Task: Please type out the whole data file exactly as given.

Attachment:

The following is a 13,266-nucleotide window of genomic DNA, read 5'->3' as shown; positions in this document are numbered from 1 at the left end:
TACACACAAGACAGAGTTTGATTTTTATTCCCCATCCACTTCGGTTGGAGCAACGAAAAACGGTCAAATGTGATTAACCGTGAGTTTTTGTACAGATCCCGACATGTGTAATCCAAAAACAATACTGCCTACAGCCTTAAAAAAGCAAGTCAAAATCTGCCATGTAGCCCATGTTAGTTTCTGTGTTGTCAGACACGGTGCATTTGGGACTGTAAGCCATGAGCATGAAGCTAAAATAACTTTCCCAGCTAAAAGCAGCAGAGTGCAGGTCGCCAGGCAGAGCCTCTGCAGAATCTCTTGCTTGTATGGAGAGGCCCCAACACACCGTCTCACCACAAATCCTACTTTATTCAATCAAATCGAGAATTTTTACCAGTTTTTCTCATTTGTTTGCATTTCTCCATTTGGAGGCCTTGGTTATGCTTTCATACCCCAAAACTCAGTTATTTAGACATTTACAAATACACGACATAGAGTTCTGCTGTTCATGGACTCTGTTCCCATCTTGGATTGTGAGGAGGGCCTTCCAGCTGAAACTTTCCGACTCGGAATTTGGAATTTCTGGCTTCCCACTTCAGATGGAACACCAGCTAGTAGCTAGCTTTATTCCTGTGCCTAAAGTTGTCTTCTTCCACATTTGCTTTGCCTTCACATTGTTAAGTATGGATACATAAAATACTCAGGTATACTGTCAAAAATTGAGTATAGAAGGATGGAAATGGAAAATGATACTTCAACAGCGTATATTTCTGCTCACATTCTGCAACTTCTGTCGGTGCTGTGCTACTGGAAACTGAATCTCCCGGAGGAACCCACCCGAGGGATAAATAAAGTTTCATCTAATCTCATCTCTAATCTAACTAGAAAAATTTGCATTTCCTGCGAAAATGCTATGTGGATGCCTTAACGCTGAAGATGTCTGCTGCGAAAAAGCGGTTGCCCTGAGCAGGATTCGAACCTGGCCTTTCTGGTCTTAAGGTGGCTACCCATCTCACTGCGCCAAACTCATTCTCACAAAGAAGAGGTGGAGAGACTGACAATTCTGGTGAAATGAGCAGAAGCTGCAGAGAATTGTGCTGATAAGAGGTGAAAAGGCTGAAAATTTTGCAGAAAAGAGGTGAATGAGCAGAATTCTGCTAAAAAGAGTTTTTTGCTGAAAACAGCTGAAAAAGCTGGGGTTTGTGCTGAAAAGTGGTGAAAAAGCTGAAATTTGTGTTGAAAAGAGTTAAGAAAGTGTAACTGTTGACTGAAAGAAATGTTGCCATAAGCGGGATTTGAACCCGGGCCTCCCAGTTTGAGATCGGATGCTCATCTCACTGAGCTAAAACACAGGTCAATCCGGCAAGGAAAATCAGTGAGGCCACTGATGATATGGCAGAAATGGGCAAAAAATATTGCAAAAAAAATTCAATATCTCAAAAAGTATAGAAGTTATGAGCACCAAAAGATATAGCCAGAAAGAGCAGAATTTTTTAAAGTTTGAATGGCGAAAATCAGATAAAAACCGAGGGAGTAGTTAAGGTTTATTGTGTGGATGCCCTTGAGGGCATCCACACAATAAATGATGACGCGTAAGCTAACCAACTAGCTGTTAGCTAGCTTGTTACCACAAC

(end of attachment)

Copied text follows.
The following is a 13,266-nucleotide window of genomic DNA, read 5'->3' as shown; positions in this document are numbered from 1 at the left end:
TACACACAAGACAGAGTTTGATTTTTATTCCCCATCCACTTCGGTTGGAGCAACGAAAAACGGTCAAATGTGATTAACCGTGAGTTTTTGTACAGATCCCGACATGTGTAATCCAAAAACAATACTGCCTACAGCCTTAAAAAAGCAAGTCAAAATCTGCCATGTAGCCCATGTTAGTTTCTGTGTTGTCAGACACGGTGCATTTGGGACTGTAAGCCATGAGCATGAAGCTAAAATAACTTTCCCAGCTAAAAGCAGCAGAGTGCAGGTCGCCAGGCAGAGCCTCTGCAGAATCTCTTGCTTGTATGGAGAGGCCCCAACACACCGTCTCACCACAAATCCTACTTTATTCAATCAAATCGAGAATTTTTACCAGTTTTTCTCATTTGTTTGCATTTCTCCATTTGGAGGCCTTGGTTATGCTTTCATACCCCAAAACTCAGTTATTTAGACATTTACAAATACACGACATAGAGTTCTGCTGTTCATGGACTCTGTTCCCATCTTGGATTGTGAGGAGGGCCTTCCAGCTGAAACTTTCCGACTCGGAATTTGGAATTTCTGGCTTCCCACTTCAGATGGAACACCAGCTAGTAGCTAGCTTTATTCCTGTGCCTAAAGTTGTCTTCTTCCACATTTGCTTTGCCTTCACATTGTTAAGTATGGATACATAAAATACTCAGGTATACTGTCAAAAATTGAGTATAGAAGGATGGAAATGGAAAATGATACTTCAACAGCGTATATTTCTGCTCACATTCTGCAACTTCTGTCGGTGCTGTGCTACTGGAAACTGAATCTCCCGGAGGAACCCACCCGAGGGATAAATAAAGTTTCATCTAATCTCATCTCTAATCTAACTAGAAAAATTTGCATTTCCTGCGAAAATGCTATGTGGATGCCTTAACGCTGAAGATGTCTGCTGCGAAAAAGCGGTTGCCCTGAGCAGGATTCGAACCTGGCCTTTCTGGTCTTAAGGTGGCTACCCATCTCACTGCGCCAAACTCATTCTCACAAAGAAGAGGTGGAGAGACTGACAATTCTGGTGAAATGAGCAGAAGCTGCAGAGAATTGTGCTGATAAGAGGTGAAAAGGCTGAAAATTTTGCAGAAAAGAGGTGAATGAGCAGAATTCTGCTAAAAAGAGTTTTTTGCTGAAAACAGCTGAAAAAGCTGGGGTTTGTGCTGAAAAGTGGTGAAAAAGCTGAAATTTGTGTTGAAAAGAGTTAAGAAAGTGTAACTGTTGACTGAAAGAAATGTTGCCATAAGCGGGATTTGAACCCGGGCCTCCCAGTTTGAGATCGGATGCTCATCTCACTGAGCTAAAACACAGGTCAATCCGGCAAGGAAAATCAGTGAGGCCACTGATGATATGGCAGAAATGGGCAAAAAATATTGCAAAAAAAATTCAATATCTCAAAAAGTATAGAAGTTATGAGCACCAAAAGATATAGCCAGAAAGAGCAGAATTTTTTAAAGTTTGAATGGCGAAAATCAGATAAAAACCGAGGGAGTAGTTAAGGTTTATTGTGTGGATGCCCTTGAGGGCATCCACACAATAAATGATGACGCGTAAGCTAACCAACTAGCTGTTAGCTAGCTTGTTACCACAAC